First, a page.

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Bill 42 does not sufficiently support victims of harassment, according to unions

Photo: Screenshot Bill 42 aims to combat psychological harassment and sexual violence at work.

Roxane Léouzon

January 31, 2024

  • Quebec

Several trade union centers believe that the bill aimed at combating psychological harassment and sexual violence at work, under study until Thursday in the National Assembly, does not go far enough to facilitate the journey of victims.

“This is a bill that has a slightly more coercive than preventative side. There is a virtual absence of support measures, accompaniment, awareness-raising and assistance for the workplace in this regard,” lamented Luc Vachon, president of the Centrale des syndicatsdemocratiques (CSD), in interview with Le Devoir.

The latter suggests in particular that training be compulsory for employers and those responsible for prevention and support for victims.

In parliamentary committee, the president of the Confederation of National Trade Unions (CSN), Caroline Senneville, also said she would like a rehabilitation course to be put in place for people who have committed offenses to this effect , in addition to disciplinary measures.

“To ensure that such actions no longer occur, we should not stop at disciplinary measures,” Mr. Vachon also said.

Both the CSD, the CSN, the Quebec Federation of Workers (FTQ) and the Centrale des syndicats du Québec (CSQ) believe that certain provisions of Bill 42 unnecessarily complicate the recognition of injuries professionals.

Section 4 provides that a worker's injury or illness is now automatically considered to have resulted from his work as soon as he has suffered sexual violence “committed by his employer, one of the officers of that last […] or one of the workers whose services are used by this employer for the purposes of the same establishment, unless this violence occurs in a strictly private context”. However, the unions are against the exclusion of the “strictly private context”, difficult to clearly separate from work.

“Violence, even if it takes place in a private place, will still have repercussions in the workplace,” said Maryève Boyer, vice-president representing women in the FTQ executive office. There may be private ties between certain workers. And, at that point, the employer is still recommended to do everything in its power to limit the violence or to help people who are subjected to it. When we evacuate what is private, it does not actually correspond to people's lives. »

Several union representatives fear that this exception will encourage the disclosure of the private lives of victims. The use of “for the purposes of the same establishment” is also considered problematic, since situations of harassment can arise between people who do not necessarily work within the same establishment, particularly on construction sites.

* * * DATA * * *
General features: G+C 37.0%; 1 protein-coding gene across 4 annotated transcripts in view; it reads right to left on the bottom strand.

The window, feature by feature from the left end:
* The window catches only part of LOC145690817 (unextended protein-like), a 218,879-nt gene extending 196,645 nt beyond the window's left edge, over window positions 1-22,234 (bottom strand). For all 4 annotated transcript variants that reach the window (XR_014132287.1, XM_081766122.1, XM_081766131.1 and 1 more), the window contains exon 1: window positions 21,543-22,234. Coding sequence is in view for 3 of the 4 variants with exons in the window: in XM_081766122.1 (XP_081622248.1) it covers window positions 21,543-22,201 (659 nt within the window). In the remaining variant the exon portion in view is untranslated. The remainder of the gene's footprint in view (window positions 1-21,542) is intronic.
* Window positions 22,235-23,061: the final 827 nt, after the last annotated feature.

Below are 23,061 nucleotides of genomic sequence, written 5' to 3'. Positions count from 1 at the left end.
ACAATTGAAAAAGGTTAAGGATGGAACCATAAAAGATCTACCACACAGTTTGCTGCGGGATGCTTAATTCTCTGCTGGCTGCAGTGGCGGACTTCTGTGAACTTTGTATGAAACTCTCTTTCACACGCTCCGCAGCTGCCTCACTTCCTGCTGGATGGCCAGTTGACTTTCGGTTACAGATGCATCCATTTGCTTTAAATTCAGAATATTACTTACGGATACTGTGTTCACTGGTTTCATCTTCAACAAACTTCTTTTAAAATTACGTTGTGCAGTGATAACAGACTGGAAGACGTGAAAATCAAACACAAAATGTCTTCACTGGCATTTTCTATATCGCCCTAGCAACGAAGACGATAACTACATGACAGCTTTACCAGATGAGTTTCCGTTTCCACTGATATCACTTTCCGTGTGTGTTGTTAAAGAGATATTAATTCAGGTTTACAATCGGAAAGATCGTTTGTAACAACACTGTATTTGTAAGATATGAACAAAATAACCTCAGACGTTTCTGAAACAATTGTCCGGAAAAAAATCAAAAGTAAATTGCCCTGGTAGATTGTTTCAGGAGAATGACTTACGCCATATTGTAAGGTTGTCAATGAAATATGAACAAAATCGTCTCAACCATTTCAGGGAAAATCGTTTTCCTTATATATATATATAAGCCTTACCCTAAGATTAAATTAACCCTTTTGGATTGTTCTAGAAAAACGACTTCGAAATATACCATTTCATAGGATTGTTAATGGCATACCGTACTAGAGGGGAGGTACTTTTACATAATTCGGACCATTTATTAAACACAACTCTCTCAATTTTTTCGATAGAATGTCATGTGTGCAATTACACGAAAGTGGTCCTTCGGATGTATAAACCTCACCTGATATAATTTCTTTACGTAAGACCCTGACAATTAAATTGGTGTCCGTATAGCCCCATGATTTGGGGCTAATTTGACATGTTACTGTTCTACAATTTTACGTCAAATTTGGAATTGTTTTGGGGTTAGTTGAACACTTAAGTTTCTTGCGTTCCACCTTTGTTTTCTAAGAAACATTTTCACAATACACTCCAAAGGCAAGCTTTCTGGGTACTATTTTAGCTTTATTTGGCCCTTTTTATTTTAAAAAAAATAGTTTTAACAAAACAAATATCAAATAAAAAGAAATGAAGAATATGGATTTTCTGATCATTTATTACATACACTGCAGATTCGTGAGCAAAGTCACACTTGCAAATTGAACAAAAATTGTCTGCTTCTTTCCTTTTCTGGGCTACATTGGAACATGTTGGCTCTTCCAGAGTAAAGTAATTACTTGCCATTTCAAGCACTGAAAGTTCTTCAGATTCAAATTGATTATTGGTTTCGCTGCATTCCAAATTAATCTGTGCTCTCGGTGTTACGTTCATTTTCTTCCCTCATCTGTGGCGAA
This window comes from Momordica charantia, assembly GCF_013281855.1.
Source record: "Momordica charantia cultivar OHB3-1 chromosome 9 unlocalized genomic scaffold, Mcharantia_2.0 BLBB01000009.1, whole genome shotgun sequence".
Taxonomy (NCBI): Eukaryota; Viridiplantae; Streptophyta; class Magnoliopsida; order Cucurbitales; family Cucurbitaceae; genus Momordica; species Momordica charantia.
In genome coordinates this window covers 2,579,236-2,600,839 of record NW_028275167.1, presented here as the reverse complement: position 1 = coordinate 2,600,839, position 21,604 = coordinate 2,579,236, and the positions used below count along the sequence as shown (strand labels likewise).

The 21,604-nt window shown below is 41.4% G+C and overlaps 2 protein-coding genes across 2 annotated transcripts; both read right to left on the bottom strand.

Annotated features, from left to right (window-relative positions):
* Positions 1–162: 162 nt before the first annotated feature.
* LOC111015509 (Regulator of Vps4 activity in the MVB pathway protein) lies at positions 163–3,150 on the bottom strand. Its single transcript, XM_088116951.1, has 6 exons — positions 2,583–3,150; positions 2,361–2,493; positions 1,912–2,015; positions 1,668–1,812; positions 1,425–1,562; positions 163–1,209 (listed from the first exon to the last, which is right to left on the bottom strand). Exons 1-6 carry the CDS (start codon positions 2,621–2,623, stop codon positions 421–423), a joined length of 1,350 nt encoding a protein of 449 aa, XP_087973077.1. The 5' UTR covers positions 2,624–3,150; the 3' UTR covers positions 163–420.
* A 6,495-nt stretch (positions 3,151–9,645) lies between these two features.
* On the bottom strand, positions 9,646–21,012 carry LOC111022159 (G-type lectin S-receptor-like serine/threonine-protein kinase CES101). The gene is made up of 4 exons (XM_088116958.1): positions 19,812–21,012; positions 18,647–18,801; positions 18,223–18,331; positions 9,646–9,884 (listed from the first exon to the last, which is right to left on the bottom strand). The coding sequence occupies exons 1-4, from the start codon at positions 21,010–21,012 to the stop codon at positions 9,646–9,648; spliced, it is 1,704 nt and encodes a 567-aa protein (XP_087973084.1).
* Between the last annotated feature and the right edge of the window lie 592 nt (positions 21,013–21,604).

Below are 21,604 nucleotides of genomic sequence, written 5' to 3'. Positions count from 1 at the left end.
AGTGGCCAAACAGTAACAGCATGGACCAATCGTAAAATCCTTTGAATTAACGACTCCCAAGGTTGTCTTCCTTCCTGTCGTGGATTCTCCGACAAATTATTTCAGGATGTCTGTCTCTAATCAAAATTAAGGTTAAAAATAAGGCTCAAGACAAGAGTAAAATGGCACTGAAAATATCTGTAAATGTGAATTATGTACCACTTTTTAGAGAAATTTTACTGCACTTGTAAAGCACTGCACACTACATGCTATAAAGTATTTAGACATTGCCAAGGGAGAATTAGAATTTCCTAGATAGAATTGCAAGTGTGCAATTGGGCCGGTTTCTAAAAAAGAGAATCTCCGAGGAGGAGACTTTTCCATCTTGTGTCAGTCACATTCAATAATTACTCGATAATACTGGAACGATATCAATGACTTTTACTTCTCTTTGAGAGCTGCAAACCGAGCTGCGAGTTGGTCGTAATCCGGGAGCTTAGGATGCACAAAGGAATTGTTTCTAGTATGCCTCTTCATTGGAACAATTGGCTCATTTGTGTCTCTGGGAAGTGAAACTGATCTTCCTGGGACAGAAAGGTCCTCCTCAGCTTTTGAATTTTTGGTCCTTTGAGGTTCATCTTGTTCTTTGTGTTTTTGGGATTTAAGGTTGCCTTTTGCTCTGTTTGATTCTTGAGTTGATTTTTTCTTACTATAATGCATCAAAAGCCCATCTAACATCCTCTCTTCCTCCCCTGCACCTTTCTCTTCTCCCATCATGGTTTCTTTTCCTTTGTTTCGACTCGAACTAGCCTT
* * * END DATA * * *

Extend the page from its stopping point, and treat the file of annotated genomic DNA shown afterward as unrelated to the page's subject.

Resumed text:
Delays criticized

The bill extends the time limit for filing a claim with the CNESST from six months to two years. Most union centers, however, want the limitation periods, both for making a complaint or a claim and for having access to reparation measures resulting from the Act respecting industrial accidents and occupational diseases, to be completely lifted.

In parliamentary committee on Tuesday, three university experts, authors of the report Putting an end to sexual harassment in the workplace. Giving themselves the means to act, expressed similar reservations with regard to these deadlines and with respect to article 4. They also submitted ten modifications to improve the bill.

Furthermore, the unions agree to request that victims of sexual violence and domestic violence obtain, if necessary, ten days of paid absence, instead of the two days currently provided for by the Act respecting labor standards. work.

During public hearings on Tuesday, the Minister of Labor, Jean Boulet, said he was delighted with the consensus obtained around the objectives of the bill. “As for the means of achieving them, I really want to be inspired by what you are going to offer us, there is always room for improvement,” he assured.

Teilor Stone

By Teilor Stone

Teilor Stone has been a reporter on the news desk since 2013. Before that she wrote about young adolescence and family dynamics for Styles and was the legal affairs correspondent for the Metro desk. Before joining Thesaxon , Teilor Stone worked as a staff writer at the Village Voice and a freelancer for Newsday, The Wall Street Journal, GQ and Mirabella. To get in touch, contact me through my teilor@nizhtimes.com 1-800-268-7116